Research into science/technology innovations doesn’t gather dust – CSIR
Dr Victor Agyeman, the Director General of the Council for Scientific and Industry Research (CSIR), has debunked the assertion that research into science and technology innovations are placed on shelves to gather dust.
Dr Agyeman said the CSIR had developed 165 technologies and all those technologies had been well packaged, profiled and documented.
“We have prepared marketable tools in the form of business plans on these science and technology innovations targeted at some entrepreneurs in the private sector,” he said.
Dr Agyeman made this known when Business Plans on 10 out of the 165 technologies was launched in Accra.
The 10 key technologies, he said, include Gas Cabinet Fruit Dryer, Feed Pellet for Grass Cutters, Biogas Technology, Solar Dry Technology, Improved “Akosombo Strain” of Nile Tilapia using cage culture, and Oil Palm Mushroom Production.
Others are Mechanised Palm Kernel Separator, and Innovative Rain Harvesting Water Technology.
However, Dr Agyeman said the “promotion, uptake and commercialisation of those developed technologies had not been encouraging” adding that “valuable information to unearth their business potential had mainly been confined to the research and academic circles”.
Dr Agyeman, therefore, challenged industries to take up risk by tapping into the potentials of science and technology to propel the rapid economic growth of the country.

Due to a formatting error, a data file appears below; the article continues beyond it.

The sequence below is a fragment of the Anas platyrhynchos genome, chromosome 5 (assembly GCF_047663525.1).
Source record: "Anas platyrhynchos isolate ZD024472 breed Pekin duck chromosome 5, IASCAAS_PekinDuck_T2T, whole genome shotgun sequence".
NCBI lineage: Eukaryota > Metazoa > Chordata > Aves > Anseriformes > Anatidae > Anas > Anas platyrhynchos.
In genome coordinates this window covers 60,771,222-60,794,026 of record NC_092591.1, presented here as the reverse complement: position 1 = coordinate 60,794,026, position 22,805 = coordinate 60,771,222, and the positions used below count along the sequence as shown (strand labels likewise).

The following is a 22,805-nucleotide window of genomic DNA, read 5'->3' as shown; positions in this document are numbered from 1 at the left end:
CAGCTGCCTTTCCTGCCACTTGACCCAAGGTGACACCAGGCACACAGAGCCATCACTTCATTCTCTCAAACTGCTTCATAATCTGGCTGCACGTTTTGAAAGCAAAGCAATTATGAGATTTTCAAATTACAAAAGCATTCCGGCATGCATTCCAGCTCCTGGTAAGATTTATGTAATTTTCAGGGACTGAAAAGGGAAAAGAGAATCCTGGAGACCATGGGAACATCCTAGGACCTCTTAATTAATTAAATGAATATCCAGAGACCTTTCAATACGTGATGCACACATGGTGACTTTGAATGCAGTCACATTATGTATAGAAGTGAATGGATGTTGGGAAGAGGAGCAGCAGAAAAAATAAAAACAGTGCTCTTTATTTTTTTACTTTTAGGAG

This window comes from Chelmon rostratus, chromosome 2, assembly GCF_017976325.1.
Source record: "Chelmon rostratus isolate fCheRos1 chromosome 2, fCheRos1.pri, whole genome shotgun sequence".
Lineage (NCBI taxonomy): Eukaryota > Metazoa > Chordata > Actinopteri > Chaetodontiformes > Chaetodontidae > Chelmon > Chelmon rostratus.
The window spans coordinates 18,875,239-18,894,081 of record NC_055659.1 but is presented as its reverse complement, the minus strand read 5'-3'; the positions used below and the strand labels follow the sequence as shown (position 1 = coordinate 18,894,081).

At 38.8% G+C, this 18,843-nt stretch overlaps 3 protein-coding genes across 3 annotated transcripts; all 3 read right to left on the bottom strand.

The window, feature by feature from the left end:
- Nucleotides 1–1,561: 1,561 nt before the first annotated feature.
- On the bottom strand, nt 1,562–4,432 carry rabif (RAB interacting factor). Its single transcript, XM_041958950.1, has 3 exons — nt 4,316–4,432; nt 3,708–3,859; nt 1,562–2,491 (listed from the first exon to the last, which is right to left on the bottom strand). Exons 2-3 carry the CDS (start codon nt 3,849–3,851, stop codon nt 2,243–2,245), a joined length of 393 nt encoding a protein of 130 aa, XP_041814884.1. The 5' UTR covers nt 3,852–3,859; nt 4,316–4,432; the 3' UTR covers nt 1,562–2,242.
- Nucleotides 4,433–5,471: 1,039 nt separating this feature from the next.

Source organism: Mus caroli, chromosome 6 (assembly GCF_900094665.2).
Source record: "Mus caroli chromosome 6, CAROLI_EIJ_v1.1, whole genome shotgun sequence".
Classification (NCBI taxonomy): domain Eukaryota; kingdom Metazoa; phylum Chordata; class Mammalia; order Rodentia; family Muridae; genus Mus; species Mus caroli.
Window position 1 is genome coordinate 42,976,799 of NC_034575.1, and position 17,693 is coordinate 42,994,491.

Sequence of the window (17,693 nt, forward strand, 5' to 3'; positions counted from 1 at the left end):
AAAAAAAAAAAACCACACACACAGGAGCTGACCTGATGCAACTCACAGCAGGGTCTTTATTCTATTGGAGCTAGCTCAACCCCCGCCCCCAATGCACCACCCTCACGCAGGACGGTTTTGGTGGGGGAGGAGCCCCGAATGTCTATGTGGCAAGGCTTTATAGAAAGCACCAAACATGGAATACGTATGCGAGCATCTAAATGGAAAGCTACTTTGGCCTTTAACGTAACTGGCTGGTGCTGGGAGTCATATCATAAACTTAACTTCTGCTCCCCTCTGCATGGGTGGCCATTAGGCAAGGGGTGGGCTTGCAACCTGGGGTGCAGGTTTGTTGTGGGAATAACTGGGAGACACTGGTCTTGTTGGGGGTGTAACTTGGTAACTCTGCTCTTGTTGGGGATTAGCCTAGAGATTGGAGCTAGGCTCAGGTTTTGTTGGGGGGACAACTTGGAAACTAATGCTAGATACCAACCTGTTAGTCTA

He noted that apart from risk, high interest rates and inflation continued to remain a challenge to businesses.
According to Dr Agyeman, he was of the belief that business plans developed by the CSIR would serve as “window to unearth the business potential of the developed technologies to the private sector for the greater betterment of Ghana’s socio-economic development.”
Dr Agyeman said the CSIR, under the Ghana Skills and Technology Development Project, has, therefore, established a Technology, Development and Transfer Centre (TDTC) house by CSIR-STEPRI.
He said the CSIR-TDTC was aimed at bridging the gap between research and the private sector through an effective technology development and transfer system that could constantly engage private sector on their technology needs.
He cited Malaysia and Sri Lanka as some of the countries that had taken up research into palm and coconut respectively adding that those products were fetching high revenue.